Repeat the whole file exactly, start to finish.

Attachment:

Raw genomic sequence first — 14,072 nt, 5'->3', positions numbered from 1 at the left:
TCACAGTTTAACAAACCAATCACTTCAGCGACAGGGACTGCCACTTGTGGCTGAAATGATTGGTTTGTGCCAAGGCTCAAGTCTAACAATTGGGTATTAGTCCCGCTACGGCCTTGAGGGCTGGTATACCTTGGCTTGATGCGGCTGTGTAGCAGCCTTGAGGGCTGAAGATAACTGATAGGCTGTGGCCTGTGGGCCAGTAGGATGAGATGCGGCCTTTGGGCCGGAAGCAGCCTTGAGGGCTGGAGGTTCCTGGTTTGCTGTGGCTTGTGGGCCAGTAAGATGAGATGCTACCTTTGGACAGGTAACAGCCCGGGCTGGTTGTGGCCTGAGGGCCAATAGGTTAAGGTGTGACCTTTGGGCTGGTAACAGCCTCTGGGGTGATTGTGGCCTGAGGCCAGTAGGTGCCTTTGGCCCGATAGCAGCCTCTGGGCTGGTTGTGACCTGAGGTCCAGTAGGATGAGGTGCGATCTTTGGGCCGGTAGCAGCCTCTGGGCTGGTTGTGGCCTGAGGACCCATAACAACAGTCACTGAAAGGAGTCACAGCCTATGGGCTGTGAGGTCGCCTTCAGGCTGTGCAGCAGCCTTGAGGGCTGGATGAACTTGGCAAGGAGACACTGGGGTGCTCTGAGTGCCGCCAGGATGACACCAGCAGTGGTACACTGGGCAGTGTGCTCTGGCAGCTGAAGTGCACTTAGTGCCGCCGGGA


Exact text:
Raw genomic sequence first — 14,072 nt, 5'->3', positions numbered from 1 at the left:
TCACAGTTTAACAAACCAATCACTTCAGCGACAGGGACTGCCACTTGTGGCTGAAATGATTGGTTTGTGCCAAGGCTCAAGTCTAACAATTGGGTATTAGTCCCGCTACGGCCTTGAGGGCTGGTATACCTTGGCTTGATGCGGCTGTGTAGCAGCCTTGAGGGCTGAAGATAACTGATAGGCTGTGGCCTGTGGGCCAGTAGGATGAGATGCGGCCTTTGGGCCGGAAGCAGCCTTGAGGGCTGGAGGTTCCTGGTTTGCTGTGGCTTGTGGGCCAGTAAGATGAGATGCTACCTTTGGACAGGTAACAGCCCGGGCTGGTTGTGGCCTGAGGGCCAATAGGTTAAGGTGTGACCTTTGGGCTGGTAACAGCCTCTGGGGTGATTGTGGCCTGAGGCCAGTAGGTGCCTTTGGCCCGATAGCAGCCTCTGGGCTGGTTGTGACCTGAGGTCCAGTAGGATGAGGTGCGATCTTTGGGCCGGTAGCAGCCTCTGGGCTGGTTGTGGCCTGAGGACCCATAACAACAGTCACTGAAAGGAGTCACAGCCTATGGGCTGTGAGGTCGCCTTCAGGCTGTGCAGCAGCCTTGAGGGCTGGATGAACTTGGCAAGGAGACACTGGGGTGCTCTGAGTGCCGCCAGGATGACACCAGCAGTGGTACACTGGGCAGTGTGCTCTGGCAGCTGAAGTGCACTTAGTGCCGCCGGGA